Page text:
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Open C Tuning Improvisation with the Guitar (Video)

By Liam Monheim, VI Form

Open C Tuning Improvisation with the Guitar (Video)

During the winter season, I was granted an ACE (Athletic Commitment Exemption, or a seasonScreenshot 2016-04-05 21.54.42 without afternoon sports) in order for me to focus on practicing the guitar. I used this time not only to improve my improvisation skills, but to teach myself a completely new way of approaching the instrument. I learned how to play in an alternative tuning called open C tuning. Standard guitar tuning from lowest string to highest uses pitches EADGBE.  In order to make a chord, you must finger the strings with your left hand.  However, when you strum the strings in open C tuning without doing any fingering with the left hand, it creates a C Major chord. This means learning new chord fingerings, but it also opens up a sonic richness in the instrument. (Click on picture to play video)

My solo performance (Click here for video) is a structured improvisation using open C tuning.  By structured improvisation I mean that I follow a similar structure each time I play it but I decide in the moment what, how, and why I play a certain part.

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The Quest: An Original Composition for a Life Philosophy

By Helena Lin, IV Form

The Quest: An Original Composition for a Life Philosophy

At the end of my fall Roman Religion and Philosophy class, Dr Harwood assigned us a free-swim Screenshot 2016-02-16 10.22.41final project that asked for a creative presentation, in any desired form, of something we found interesting and meaningful in what we learned in class. After several conferences with Dr Harwood, I decided to produce my first music composition, which aims to demonstrate my understanding of Epicureanism and Stoicism, the two Roman philosophies that we studied. (Click right image!) (more…)

Northern Pacific Seastar Asterias amurensis & My Zone as an Artist

By Mei-Mei Arms, III Form

Northern Pacific Seastar Asterias amurensis & My Zone as an Artist

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(See larger image below)

This seastar originated in Japan, Korea, China and Russia, about 20-40 metres deep off the coasts of these countries. It was introduced by the ballast waters of cargo ships as they returned from these countries and used ocean water to replace the weight of cargo. They can reproduce without the aid of another sea star and can multiply in the thousands. Due their rough exterior, the Northern Pacific Seastar does not have many natural enemies. Their larvae are so small that we cannot find a way to capture them and nothing appears to eat them at that stage in their life cycle. The Sea stars eat crustaceans and due to their numerous population, when they enter a new area, their numbers can wipe out the whole population of crustaceans. They can break off limbs and these limbs can grow in to new Sea Stars, but this process does take years. (more…)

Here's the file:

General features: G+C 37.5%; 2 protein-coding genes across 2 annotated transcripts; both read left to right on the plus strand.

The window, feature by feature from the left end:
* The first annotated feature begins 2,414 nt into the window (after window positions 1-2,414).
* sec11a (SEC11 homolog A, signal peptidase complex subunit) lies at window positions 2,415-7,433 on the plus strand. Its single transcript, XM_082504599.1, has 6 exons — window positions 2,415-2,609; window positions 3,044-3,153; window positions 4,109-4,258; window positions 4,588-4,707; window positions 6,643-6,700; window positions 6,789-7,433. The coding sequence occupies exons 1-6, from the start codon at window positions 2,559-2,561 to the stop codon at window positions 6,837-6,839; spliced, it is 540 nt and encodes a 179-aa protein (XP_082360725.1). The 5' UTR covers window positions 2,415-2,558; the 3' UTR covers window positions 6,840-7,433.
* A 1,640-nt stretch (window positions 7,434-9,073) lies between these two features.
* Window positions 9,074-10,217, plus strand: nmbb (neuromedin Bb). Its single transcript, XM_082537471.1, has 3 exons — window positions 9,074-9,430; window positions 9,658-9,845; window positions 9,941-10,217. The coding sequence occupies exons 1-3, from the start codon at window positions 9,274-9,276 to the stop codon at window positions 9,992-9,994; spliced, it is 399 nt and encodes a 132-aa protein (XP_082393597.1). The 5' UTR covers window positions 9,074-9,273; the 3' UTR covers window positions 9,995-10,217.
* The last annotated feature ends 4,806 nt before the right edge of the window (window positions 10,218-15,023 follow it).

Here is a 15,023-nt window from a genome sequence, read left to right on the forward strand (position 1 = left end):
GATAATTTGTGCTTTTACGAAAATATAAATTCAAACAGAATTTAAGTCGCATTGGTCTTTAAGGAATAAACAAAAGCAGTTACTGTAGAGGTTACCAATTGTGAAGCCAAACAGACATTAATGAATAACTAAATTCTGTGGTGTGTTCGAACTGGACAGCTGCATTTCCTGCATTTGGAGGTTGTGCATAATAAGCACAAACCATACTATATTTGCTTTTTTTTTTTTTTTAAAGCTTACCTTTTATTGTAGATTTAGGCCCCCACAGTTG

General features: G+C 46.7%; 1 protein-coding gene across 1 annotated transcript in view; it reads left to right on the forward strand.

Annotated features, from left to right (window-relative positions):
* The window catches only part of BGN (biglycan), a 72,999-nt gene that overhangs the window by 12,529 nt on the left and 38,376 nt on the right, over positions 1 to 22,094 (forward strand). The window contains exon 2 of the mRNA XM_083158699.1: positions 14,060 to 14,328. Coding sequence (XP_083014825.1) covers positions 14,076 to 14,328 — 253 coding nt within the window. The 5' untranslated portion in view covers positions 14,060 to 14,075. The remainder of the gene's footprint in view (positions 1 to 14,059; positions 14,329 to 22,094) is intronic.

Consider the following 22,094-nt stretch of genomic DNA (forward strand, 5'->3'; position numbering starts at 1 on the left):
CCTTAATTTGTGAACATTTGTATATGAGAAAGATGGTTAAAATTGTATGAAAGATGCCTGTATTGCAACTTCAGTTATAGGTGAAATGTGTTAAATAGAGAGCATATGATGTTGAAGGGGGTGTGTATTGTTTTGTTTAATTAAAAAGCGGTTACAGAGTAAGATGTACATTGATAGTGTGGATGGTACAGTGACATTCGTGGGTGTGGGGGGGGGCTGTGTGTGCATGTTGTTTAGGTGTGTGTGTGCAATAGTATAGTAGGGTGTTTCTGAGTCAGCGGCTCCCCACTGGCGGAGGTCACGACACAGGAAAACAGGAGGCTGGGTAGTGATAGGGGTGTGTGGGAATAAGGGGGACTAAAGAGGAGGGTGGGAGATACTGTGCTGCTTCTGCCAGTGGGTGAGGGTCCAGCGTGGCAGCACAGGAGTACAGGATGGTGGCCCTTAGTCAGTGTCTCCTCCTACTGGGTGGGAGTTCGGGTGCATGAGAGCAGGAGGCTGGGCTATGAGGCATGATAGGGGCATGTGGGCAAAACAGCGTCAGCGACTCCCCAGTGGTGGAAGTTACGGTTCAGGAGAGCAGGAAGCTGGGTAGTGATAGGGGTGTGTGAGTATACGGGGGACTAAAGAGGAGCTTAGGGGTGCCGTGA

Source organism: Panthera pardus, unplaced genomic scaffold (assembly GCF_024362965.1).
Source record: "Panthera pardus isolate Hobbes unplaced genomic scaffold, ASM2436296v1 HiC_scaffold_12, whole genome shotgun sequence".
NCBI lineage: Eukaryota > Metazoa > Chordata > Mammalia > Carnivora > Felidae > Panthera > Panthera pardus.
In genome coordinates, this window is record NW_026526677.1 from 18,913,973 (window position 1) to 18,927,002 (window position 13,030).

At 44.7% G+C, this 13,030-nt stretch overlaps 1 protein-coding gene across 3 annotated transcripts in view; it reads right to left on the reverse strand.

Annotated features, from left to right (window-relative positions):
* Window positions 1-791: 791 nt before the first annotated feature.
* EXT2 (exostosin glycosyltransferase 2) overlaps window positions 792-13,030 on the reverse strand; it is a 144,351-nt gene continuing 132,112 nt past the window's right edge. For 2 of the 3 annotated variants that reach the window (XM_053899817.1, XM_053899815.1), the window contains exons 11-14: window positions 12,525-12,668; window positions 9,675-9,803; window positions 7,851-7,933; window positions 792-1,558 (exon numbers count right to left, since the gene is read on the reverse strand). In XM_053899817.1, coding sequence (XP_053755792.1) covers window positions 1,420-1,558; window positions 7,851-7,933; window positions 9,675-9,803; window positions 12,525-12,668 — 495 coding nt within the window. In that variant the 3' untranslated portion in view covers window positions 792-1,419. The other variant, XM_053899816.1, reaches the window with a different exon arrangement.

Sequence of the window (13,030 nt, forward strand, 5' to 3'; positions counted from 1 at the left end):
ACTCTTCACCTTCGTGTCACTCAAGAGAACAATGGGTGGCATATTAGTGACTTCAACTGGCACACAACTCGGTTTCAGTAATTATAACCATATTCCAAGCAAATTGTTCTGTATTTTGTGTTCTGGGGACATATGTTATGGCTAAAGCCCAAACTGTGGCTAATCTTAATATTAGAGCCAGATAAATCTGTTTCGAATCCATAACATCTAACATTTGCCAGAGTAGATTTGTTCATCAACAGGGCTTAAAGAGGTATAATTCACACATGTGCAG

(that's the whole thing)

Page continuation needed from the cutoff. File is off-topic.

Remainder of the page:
The Orchestra Coalesces (incl. a video of “Ashokan Farewell”)

By Jonathan Qu, VI Form

 

The Orchestra Coalesces (incl. a video of “Ashokan Farewell”)                                            (click on photo or scroll to bottom for the video link)

Have you ever wondered what it was like to do four things at the same time? Well, all members of theScreenshot 2015-04-14 09.59.34 orchestra do. To effectively coalesce and produce a song that is pleasing to the ear, members must read the music, translate the music, play the music, and then listen to the music. This may not seem difficult at first, but simply playing the music and then listening to the music takes a lot of skill. Take the cello for example. Not only do you have to translate the notes on the page, but you also have to pay attention to what kind of combination those notes tell your fingers to do. You then also have to keep in your mind how you (more…)

A Piano Recording of Debussy’s “First Arabesque”

By Emily Brown, VI Form

Please click arrow to listen:

Debussy is my favorite composer. The music that he writes is original and engaging. Whenever I have the opportunity to choose the next piece that I study on the piano, I aim for his collection. I recorded Debussy’s (more…)

A Live Recording of “Introduction and Rondo Capriccioso”

by Varun Shankar, VI Form

Inspiring, relieving and liberating, music has shaped my life just as much as education has. Not surprisingly, it also takes significant hours in my weekly routine, perhaps as much as 12-14 hours. I’ve played in orchestras, chamber groups, and solo recitals, in extravagant concert halls and in log cabins. Besides playing in the Saint Mark’s Orchestra, I’m actively involved with the New England Conservatory Youth Philharmonic Orchestra that meets every Saturday for three hours of practice, culminating in three concerts every year at Jordan Hall in Boston, and (more…)